“Ship?” Then she chased away her puzzlement with a sudden smile. “Some nice games I know.”

There was no space technology on this planet, Cassidy decided. They’d be strictly on their own as far as repairing the directional stabilizer was concerned.

By this time Papa, his eyes focused afar, had exploded again. “Charge!” he roared. “After him! Wa-hoo! Away don’t let him get!” He was gripping the fence and straining toward the field.

Cassidy turned and saw, in the distance, a skimmer vehicle floating along several feet off the ground. In full pursuit was a shouting youth who paused occasionally to seize a rock and hurl it at the craft.

The old man turned toward his daughter. “A good chase that be. Bet he wins.”

“Not a chance.” The girl frowned. “That be Nedal. Not so swift is he. Loses interest too quick, he does.”

She surveyed Cassidy. “Be you a chaser?”

“No, but I could do with a couple of stiff shots.”

This drew Papa’s attention back to the matter at hand. “Trespassers! The road hit! Scat! Some dust kick up!”

“Quiet!” Cassidy shouted. “Will you listen a minute? I--”

Two loyal Fuzzy Tails came charging up to the fence and added their raucous chatter to Papa’s screeching diatribe, which had continued unchecked despite Cassidy’s loud, desperate plea.

In the next instant, though, it seemed that a dam had burst overhead. Materializing from nowhere, at least a ton of water poured down on the agile-tongued native, the two Fuzzy Tails, Riva and Cassidy himself, bringing an abrupt end to all the commotion.

The animals streaked for the safety of the bushes while Papa and the girl dived back through the hedge. Bedraggled, Cassidy headed for the ship, wondering what sort of meteorological quirk he had encountered.


“No, sir,” he said some time later as he attacked the directional selector with pliers and a screwdriver, “I don’t like the setup. I don’t like it worth a damn.”

Mason traced the power lead to the junction box beside the hatch. “Maybe they aren’t all like that.”

“In this sort of place, chances are that the first people you run into are typical. I’m afraid--”

“Say!” Mason interrupted, staring outside. “Look at this!”

Cassidy went over to the hatch and watched a dozen or so men sprinting across the field, their voices rising in excited waves. A lithe young woman was in full flight before them. But she was screaming in delight as she turned now and then to beckon them on. One overtook her and brought her down with a waist tackle. She rebounded to her feet, however, and took off again.

Two of the pursuers collided and sprawled on the ground. They sprang up and tore into each other. Unconcerned with the personal dispute, the chase struck off in a new direction, heading toward the ship as it paralleled one of the nearby fenced-in estates.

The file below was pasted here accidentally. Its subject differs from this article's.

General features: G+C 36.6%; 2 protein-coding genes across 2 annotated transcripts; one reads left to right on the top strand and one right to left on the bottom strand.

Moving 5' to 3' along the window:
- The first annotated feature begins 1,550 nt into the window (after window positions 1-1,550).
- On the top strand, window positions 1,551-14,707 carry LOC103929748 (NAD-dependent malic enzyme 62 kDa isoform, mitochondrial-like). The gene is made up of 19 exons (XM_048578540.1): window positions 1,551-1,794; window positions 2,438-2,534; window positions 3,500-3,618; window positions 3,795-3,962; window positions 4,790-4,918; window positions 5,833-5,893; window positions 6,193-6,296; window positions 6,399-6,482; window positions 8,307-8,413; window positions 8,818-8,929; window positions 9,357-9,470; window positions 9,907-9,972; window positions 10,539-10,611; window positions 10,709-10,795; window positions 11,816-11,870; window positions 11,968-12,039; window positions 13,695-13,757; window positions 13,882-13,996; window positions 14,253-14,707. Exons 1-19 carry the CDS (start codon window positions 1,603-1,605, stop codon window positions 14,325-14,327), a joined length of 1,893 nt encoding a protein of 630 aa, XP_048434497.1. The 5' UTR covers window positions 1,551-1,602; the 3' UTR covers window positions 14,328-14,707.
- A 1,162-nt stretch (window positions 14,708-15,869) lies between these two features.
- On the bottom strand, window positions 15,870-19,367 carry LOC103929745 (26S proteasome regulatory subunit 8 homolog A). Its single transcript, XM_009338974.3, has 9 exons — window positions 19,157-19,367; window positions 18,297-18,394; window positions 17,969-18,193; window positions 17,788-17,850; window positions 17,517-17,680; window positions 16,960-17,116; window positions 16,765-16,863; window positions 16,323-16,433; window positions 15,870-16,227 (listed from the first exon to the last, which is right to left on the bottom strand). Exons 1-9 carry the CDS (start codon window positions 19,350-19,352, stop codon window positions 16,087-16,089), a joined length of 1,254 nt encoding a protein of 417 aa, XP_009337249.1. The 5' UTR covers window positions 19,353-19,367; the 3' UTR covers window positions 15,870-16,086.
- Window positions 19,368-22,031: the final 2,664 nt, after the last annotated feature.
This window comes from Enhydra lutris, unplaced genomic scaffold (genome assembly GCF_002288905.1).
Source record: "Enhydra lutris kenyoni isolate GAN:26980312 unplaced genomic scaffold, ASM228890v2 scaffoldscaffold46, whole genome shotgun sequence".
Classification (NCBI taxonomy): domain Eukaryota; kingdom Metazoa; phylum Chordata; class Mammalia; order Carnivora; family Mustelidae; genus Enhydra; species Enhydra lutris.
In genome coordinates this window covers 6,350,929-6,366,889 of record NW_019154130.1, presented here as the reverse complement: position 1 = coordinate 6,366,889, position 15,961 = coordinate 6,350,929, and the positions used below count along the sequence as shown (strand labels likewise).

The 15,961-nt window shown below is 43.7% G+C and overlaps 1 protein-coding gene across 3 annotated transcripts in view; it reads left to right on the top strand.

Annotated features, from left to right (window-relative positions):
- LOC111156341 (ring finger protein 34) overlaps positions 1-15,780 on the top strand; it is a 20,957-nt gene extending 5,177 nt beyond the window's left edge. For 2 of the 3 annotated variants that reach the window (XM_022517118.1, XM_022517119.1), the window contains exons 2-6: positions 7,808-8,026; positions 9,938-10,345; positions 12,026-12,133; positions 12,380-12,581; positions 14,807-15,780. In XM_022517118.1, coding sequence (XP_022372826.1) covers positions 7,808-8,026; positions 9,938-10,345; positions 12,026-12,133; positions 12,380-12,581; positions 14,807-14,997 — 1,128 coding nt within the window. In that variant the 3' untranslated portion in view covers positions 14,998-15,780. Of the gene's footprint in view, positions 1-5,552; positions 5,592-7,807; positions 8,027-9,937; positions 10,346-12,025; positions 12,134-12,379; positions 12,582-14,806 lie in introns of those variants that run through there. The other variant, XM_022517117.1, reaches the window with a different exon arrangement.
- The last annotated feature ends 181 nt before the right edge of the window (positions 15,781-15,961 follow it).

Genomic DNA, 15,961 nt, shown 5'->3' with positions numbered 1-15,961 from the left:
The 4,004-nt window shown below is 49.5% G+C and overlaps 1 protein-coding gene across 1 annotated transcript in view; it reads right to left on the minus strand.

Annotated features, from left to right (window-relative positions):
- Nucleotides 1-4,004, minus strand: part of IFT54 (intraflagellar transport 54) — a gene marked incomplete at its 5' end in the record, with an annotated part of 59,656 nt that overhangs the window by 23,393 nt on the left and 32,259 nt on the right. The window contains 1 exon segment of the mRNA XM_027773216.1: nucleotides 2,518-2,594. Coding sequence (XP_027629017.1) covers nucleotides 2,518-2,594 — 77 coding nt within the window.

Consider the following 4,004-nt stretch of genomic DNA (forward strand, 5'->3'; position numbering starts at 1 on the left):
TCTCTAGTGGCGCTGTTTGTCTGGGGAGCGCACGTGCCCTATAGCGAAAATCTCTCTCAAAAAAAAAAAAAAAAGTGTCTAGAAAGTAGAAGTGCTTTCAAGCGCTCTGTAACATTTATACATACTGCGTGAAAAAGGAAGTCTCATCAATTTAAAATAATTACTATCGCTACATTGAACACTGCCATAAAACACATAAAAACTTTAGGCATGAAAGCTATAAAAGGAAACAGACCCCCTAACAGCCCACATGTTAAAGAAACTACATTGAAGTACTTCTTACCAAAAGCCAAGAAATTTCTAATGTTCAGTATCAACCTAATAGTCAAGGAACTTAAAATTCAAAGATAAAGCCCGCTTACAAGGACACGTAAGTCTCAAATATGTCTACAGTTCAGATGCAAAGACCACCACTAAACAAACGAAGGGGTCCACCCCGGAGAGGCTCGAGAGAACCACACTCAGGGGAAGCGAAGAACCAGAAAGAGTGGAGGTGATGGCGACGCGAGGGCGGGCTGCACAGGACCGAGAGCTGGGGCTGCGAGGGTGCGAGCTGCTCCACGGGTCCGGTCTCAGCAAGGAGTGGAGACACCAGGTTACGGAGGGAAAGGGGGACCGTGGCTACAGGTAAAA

Behind the wire mesh, a burly young man came charging down the main steps of the manor and raced along with the others.

“That be the way!” he yelled encouragement. “Her go get! It’s gaining you are! Hurry!”

He drew up in time to avoid crashing into the side fence, then stood there watching the chase recede in the distance.

Within a hundred feet of the ship, one of the men fell out of the group, panting. He squinted at the vessel, then crept forward, circling to the right. Within arm’s reach, he walked back and forth alongside the hull, giving it a close inspection. Finally he paused and fumbled with his clothes.

Cassidy started. “Look what he’s doing!”

“Against the side of the ship, too!” said Mason.

Hearing them, the native jerked his head up toward the hatch, then backed off for a better view.

“Stinkers!” he yelled, shaking his fist. “Out here come and fight! Take you both on I can!”

When they only gaped, he whirled and sped off to rejoin the chase.

“You see?” said Cassidy. “Now what do you think?”

“I think we’d better get that directional stabilizer working.”


It took more than an hour to locate the trouble. “The rectifier circuit’s shot,” Cassidy said finally. “But maybe we can patch it up. Some of the amplifiers I suppose we can do without. But a hyper-oscillator we’ve got to have.”

“Say, you’re doing it too,” said Mason.

“What?”

“Talking like the natives.”

Cassidy looked up. “Guess it’s something that grows on you. Well, what do we do now?”

“Maybe the natives can help us.”

“If they don’t even know where they’re from, they probably left their volts and amps behind too. But that’s only an assumption.”

“In that case,” Mason said with a sigh, “there’s only one thing left to do--take Riva up on her invitation to, ah, play.”

“Funny,” Cassidy grunted, heading for the hatch.

“I was only joking.”

“I’m not. If we can get in that house, we’ll know for sure whether or not they’ve developed electronic devices.”

Halfway across the field, they were almost run down by the laughing girl and her retinue of galloping suitors, if that’s what they were. She was a well-proportioned blonde whose wind-frothed tresses suggested a nymph in flight.